The report argues that circular economy solutions for plastics should focus on eliminating single-use plastics and managing long-lived plastics, including those used in vehicles and construction.
Only around 10% of the plastic waste generated between 1950 and 2015 has been recycled, due to the lack of recycling systems and the non-profitability of plastic recycling.
The report calls for a paradigm shift in the behaviors and culture around plastics production and consumption.
May 2019: The Global Environment Facility Small Grants Programme (GEF-SGP) has published a report that describes the SGP’s experiences and lessons learned on plastics management through the presentation of case studies that focus on implementing a circular economy at the local level in ten countries.
The report titled, ‘Plastics and Circular Economy: Community Solutions,’ discusses lessons learned related to: community-based innovations and technologies; multi-stakeholder partnerships; market barriers and policy responses; awareness raising and capacity development; social inclusion and exclusion; and economic feasibility and sustainability. The report will be presented during the GEF Council Consultation with Civil Society Organizations (CSOs) on 10 June 2019, prior to the 56th GEF Council meeting from 11-14 June.
Plastic waste is a growing threat to the environment, economy and human well-being. Only around 10% of the plastic waste generated between 1950 and 2015 has been recycled, due to the lack of recycling systems and the non-profitability of plastic recycling. The report warns that, if current consumption patterns and waste management practices do not improve, around 12 billion tonnes of plastic litter will be in landfills and the natural environment by 2050. The report argues that circular economy solutions for plastics should focus on eliminating single-use plastics and managing long-lived plastics, including those used in vehicles and construction.
Plastics are also a major contributor to greenhouse gas (GHG) emissions and climate change, according to the report. For example, the extraction and processing of fossil fuel as plastics feedstocks emit carbon dioxide (CO2), and the combustion of waste plastics emitted 390 million tonnes of CO2 in 2012. In addition, plastic waste also affects the world’s freshwater systems and ocean and marine resources, with plastic debris injuring and killing fish, seabirds and marine mammals.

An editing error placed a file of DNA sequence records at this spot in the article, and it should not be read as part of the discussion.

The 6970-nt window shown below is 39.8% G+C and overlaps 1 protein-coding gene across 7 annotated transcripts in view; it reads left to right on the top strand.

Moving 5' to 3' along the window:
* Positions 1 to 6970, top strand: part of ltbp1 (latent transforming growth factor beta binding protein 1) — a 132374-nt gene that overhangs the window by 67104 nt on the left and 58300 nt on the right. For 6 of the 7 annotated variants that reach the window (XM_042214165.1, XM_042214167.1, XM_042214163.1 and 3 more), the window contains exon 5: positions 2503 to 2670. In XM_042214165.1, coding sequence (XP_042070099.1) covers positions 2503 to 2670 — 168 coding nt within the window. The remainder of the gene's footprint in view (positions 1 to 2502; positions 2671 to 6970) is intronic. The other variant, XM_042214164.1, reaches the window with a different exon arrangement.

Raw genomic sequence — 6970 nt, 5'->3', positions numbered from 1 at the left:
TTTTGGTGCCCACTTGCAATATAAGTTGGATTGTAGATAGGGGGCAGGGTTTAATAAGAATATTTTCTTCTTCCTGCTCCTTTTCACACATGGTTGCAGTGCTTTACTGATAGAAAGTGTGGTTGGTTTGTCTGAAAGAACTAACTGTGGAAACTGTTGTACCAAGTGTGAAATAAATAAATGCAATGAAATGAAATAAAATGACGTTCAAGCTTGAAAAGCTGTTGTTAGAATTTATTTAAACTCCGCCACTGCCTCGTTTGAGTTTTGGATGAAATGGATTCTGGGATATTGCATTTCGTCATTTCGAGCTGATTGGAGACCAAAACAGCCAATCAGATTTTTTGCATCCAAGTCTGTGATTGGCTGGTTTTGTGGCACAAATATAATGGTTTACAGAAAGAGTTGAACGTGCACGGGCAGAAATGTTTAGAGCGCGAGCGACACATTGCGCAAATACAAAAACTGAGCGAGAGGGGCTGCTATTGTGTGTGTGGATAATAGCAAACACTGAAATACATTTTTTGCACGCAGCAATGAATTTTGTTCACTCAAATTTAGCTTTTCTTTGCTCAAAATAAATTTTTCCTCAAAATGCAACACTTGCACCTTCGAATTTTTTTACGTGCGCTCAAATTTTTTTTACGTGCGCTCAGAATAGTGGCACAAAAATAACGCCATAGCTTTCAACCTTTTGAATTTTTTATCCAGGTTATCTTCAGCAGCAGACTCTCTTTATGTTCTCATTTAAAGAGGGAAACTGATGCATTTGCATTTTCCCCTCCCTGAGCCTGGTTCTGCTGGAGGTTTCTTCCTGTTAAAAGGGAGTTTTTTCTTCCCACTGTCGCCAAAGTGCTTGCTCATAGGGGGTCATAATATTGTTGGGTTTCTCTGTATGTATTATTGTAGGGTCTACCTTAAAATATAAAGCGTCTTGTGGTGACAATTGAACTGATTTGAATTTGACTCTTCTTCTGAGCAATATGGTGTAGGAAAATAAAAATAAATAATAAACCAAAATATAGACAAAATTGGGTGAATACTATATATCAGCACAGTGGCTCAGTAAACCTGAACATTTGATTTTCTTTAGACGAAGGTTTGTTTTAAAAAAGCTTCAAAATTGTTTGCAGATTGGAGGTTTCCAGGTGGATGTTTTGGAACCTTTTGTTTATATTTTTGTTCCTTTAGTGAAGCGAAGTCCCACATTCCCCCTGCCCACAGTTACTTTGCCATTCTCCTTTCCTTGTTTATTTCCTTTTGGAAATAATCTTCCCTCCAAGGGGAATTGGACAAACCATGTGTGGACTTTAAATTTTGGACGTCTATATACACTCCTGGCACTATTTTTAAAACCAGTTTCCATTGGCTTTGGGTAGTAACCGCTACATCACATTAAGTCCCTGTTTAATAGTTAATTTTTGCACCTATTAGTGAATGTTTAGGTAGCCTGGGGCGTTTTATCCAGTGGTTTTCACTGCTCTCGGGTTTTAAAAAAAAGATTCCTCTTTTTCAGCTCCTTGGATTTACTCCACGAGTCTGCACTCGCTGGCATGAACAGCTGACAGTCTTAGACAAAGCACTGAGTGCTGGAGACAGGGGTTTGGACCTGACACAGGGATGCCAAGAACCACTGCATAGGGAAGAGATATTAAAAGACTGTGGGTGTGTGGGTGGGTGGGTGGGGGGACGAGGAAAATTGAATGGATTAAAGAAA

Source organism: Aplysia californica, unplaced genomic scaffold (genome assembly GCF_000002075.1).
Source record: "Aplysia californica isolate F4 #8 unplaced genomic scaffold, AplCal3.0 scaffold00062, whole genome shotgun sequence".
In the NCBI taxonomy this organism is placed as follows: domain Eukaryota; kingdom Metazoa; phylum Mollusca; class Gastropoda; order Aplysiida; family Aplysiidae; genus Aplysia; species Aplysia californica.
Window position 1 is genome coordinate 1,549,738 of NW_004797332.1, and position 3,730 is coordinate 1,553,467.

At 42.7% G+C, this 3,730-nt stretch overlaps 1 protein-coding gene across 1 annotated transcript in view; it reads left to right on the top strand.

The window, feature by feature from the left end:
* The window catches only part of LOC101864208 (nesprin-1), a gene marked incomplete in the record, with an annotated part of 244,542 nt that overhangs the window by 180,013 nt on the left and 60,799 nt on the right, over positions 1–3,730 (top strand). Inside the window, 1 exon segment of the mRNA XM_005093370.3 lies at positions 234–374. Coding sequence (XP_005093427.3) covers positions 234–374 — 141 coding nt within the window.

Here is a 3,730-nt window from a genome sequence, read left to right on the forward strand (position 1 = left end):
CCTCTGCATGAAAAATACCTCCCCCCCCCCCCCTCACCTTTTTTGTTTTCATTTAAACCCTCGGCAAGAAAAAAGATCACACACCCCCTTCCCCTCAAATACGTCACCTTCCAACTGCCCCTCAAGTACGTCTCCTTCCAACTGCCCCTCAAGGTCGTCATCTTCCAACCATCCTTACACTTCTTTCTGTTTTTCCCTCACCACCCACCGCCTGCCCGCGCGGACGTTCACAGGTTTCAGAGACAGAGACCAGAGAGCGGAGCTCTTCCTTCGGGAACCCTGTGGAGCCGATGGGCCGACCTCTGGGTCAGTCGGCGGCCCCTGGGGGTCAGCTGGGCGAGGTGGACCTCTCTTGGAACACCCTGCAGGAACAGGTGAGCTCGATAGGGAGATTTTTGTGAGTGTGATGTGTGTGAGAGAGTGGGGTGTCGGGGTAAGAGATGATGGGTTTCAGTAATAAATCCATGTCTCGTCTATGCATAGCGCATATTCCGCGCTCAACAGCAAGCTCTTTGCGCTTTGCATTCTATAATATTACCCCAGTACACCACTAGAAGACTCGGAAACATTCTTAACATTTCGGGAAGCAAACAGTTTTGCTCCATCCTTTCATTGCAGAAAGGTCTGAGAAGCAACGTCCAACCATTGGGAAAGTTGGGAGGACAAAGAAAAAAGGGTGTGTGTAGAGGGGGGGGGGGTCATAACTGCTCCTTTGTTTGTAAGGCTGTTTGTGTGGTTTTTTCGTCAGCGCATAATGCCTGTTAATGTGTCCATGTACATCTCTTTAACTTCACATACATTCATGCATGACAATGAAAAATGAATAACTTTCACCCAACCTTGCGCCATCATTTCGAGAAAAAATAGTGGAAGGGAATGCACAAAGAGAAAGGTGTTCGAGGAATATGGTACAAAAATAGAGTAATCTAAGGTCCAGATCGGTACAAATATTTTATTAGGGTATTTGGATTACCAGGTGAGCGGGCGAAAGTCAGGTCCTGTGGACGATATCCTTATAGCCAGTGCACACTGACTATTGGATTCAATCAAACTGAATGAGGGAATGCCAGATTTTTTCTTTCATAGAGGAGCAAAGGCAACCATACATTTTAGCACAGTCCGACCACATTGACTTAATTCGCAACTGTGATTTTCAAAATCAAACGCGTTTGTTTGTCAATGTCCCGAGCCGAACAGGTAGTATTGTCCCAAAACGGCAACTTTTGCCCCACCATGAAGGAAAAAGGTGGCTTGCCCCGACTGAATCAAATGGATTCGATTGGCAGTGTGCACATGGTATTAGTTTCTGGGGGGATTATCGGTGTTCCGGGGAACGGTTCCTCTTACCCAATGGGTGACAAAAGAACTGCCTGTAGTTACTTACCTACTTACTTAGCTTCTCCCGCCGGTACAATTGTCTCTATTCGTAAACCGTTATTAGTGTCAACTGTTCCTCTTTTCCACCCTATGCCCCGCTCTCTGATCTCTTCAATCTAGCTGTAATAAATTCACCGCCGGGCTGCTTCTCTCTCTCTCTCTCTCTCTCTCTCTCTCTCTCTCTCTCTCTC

If current consumption patterns and waste management practices do not improve, around 12 billion tonnes of plastic litter will be in landfills and the natural environment by 2050.
The report notes that the circular economy approach can also help to achieve the SDGs, particularly:
- SDG 12 (responsible consumption and production), which includes targets on: achieving sustainable management and efficient use of natural resources (SDG target 12.2); sound management of chemicals and wastes (SDG target 12.4); and improving waste prevention, reduction, recycling and reuse (SDG target 12.5);
- SDG 8 (decent work and economic growth), which includes target 8.4 on improving global resource efficiency in consumption and production and decoupling economic growth from environmental degradation; and
- SDG 14 (life below water), whose target 14.1 focuses on preventing marine pollution from land-based activities, including marine debris, of which plastics make up the majority.
Four of the projects described in the report focus on material engineering and product design to promote “3Rs” (“reduce, reuse and recycle”): banana-tree bark as an alternative to plastic for seedling transport bags in Burundi; improved plastic waste management in support of marginalized women’s livelihoods in India; recycling plastic waste to conserve Negril’s coral reef in Jamaica; and a youth-led innovation to transform plastic waste into new construction material in Sierra Leone.
Three projects focus on consumer use and behavior shift as a result of campaigns, awareness raising and capacity development: plastic recycling led by a women’s group that contributes to a national plastic ban in the Gambia; plastic waste leading to employment for people with disabilities in Ghana; and alternatives to single-use plastic bags in Maldives.
Three projects focus on waste collection and management: community-based plastic waste management for wetland conservation in Afghanistan; employing 3Rs through the use of innovative barcoded shopping bags in Armenia; and piloting sustainable community-based waste management in South Eleuthera in the Bahamas.
Launched in 1992, GEF-SGP, implemented by the UN Development Programme (UNDP), has supported more than 22,000 community-based projects. As of April 2019, the SGP’s chemical and waste management portfolio had 714 projects with GEF grants of more than USD 20.5 million. [Publication:Plastics and Circular Economy: Community Solutions] [Publication Landing Page]